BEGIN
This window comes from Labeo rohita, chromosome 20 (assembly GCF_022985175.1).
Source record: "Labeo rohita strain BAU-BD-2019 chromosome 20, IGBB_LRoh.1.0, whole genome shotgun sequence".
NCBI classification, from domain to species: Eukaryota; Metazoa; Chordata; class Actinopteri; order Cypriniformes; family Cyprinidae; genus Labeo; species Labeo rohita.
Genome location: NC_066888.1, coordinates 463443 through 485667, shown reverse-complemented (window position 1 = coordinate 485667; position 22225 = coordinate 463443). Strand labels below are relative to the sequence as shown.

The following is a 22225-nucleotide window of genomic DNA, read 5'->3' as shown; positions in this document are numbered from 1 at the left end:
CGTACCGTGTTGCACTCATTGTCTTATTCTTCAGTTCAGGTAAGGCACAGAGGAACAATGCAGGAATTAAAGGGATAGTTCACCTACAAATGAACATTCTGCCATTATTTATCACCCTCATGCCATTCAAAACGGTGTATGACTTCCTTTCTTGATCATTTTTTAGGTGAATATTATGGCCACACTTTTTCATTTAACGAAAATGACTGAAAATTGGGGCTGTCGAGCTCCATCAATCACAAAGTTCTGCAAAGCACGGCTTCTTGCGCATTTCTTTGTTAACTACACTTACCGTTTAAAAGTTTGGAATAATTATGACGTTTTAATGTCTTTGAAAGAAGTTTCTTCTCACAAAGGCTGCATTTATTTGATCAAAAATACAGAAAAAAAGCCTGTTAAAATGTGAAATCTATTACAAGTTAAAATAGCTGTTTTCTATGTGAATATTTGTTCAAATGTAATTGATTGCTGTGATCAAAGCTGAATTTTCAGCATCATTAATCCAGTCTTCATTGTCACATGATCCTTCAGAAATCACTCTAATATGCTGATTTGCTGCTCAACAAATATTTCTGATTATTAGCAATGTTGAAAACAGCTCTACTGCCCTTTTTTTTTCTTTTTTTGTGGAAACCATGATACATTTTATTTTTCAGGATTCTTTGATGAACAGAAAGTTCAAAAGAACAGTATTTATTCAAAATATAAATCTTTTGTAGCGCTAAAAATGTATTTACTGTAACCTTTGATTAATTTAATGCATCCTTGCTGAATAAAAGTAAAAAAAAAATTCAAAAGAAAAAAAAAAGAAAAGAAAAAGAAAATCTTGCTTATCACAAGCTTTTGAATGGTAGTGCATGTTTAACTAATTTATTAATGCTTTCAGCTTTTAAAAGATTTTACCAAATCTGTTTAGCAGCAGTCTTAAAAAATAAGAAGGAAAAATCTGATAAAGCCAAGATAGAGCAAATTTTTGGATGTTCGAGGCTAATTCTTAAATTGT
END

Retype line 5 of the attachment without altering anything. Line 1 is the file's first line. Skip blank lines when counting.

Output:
The following is a 22225-nucleotide window of genomic DNA, read 5'->3' as shown; positions in this document are numbered from 1 at the left end: